In PFIP, LLC v. Blast Fitness Group, LLC an NAF Panel denied  transfer of the domain, finding that the Complainant failed to present a prima facie case of bad faith and that Respondent had legitimate rights and interests in the domain, largely due to the fact that Complainant had abandoned its trademark rights.

The Complainant, PFIP, LLC (aka “Planet Fitness”), operates fitness centers around the country. Its predecessor company owned and operated fitness centers under the mark BLAST FITNESS before transferring its interest to the Complainant.  At that point Complainant began to operate as Planet Fitness and the trademark BLAST FITNESS was abandoned – the USPTO registration lapsed on March 7, 2010.

Thereafter, the Respondent, Blast Fitness Group LLC, purchased from a third party in November 2010 to use with its BLAST trademark.  Once Respondent started doing so the Complainant sought to regain its rights in the BLAST FITNESS mark and filed on June 27, 2011 to re-register the mark with the USPTO.  Blast Fitness operates 57 fitness centers, and recently purchased 39 clubs from Bally Fitness.  In contrast, Planet Fitness is a franchise operating over 500 clubs and is the national sponsor of the reality show the Biggest Loser.

The Panel found that at the time Respondent bought the domain it believed that the BLAST FITNESS mark had been abandoned, and had a good faith belief that it was legally available for use. The Panel did not feel the need to address the Respondent’s argument that its registration pre-dated Complainant’s rights in the mark. Such a determination is not necessary under this section as this portion of the UDRP Policy considers only whether Complainant has rights in the mark. See AB Svenska Spel v. Zacharov, D2003-0527 (holding that the UDRP does not require a complainant to have registered its trademark prior to the respondent’s registration of the domain name under the Policy but may prevent a finding of bad faith).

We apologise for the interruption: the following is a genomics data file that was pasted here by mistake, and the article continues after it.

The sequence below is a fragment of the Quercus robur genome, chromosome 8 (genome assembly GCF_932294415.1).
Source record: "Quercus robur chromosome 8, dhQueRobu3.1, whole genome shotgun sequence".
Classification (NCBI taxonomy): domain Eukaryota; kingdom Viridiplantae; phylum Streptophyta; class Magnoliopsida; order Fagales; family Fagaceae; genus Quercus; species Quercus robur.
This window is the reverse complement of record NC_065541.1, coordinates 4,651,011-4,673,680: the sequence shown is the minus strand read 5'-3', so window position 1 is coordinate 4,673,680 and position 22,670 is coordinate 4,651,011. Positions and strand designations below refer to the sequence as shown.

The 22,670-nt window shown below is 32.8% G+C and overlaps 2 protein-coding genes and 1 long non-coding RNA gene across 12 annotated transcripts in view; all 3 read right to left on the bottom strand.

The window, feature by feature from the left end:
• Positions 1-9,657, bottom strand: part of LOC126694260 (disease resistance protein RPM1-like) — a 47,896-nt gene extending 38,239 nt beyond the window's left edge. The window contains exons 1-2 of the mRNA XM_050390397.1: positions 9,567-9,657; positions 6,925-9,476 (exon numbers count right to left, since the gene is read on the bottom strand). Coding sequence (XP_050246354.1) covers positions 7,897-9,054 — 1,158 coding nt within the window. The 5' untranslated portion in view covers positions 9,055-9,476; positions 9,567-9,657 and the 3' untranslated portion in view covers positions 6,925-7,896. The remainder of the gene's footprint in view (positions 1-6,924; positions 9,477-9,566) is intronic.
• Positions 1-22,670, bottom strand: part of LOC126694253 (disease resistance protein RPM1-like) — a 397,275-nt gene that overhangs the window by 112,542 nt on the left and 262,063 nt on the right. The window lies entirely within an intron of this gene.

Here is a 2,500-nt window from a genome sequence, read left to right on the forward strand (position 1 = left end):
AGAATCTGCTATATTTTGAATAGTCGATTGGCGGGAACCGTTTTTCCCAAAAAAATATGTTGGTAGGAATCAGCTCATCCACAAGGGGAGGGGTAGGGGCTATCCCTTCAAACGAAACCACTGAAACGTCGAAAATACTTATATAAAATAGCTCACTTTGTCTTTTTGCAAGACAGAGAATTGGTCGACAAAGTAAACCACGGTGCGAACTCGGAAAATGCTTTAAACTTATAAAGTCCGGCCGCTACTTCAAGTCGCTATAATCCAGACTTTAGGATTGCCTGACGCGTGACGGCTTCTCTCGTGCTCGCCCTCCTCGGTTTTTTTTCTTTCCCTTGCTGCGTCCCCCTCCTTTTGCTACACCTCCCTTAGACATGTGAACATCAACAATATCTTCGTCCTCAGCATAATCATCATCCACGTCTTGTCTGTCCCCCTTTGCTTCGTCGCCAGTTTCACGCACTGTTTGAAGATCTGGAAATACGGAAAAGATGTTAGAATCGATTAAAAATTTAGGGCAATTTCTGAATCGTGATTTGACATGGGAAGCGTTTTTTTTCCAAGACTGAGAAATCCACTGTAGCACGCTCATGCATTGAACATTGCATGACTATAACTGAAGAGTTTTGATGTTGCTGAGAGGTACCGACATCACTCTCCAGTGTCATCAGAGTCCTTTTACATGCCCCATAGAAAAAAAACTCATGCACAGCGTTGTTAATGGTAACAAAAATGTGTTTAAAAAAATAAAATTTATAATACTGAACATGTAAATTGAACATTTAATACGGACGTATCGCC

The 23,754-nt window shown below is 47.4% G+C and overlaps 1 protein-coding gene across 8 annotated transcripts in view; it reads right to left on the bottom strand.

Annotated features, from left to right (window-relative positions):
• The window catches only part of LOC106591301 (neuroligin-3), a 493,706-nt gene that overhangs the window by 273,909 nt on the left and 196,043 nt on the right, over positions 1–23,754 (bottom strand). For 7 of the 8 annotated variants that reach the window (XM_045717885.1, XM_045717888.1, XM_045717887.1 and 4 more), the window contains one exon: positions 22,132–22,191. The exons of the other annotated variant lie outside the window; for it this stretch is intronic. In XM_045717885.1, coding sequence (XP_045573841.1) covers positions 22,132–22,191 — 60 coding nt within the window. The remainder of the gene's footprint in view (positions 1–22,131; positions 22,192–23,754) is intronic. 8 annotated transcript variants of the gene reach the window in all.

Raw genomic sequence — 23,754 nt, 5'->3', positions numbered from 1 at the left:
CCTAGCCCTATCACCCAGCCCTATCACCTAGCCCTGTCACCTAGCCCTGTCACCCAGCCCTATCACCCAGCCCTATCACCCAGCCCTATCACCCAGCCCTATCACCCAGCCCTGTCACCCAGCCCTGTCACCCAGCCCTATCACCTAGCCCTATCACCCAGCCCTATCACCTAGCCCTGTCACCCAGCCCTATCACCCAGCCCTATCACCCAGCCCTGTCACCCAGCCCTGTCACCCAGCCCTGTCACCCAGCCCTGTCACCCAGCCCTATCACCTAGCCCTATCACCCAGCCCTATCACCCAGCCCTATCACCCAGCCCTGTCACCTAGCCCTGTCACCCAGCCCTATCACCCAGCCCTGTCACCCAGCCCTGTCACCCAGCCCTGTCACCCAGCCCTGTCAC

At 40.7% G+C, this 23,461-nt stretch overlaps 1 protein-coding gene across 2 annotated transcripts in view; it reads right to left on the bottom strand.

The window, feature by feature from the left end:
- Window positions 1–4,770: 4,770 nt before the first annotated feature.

The panel further clarified that Planet Fitness was not guilty of reverse domain hijacking, as it owned a registered trademark identical to the disputed domain name at the time of filing. However, practically speaking, it can’t be a coincidence that Complainant filed to retrieve the BLAST FITNESS mark only once its competitor began using the domain.  Considering that the two parties are now using the same mark for competitive services in the exact same market, it will be interesting to see how this situation ultimately resolves itself and/or if this winds up in litigation.  A simple Google search for the term “blast fitness” lists both parties’ sites on the first two pages along with a number of other sites that use the terms, a few of which appear to be based in the U.S.  In order for the BLAST FITNESS mark to retain its ability to distinguish a single source of origin one of the parties will have to stop using it and also work on preventing third-parties from infringing the mark...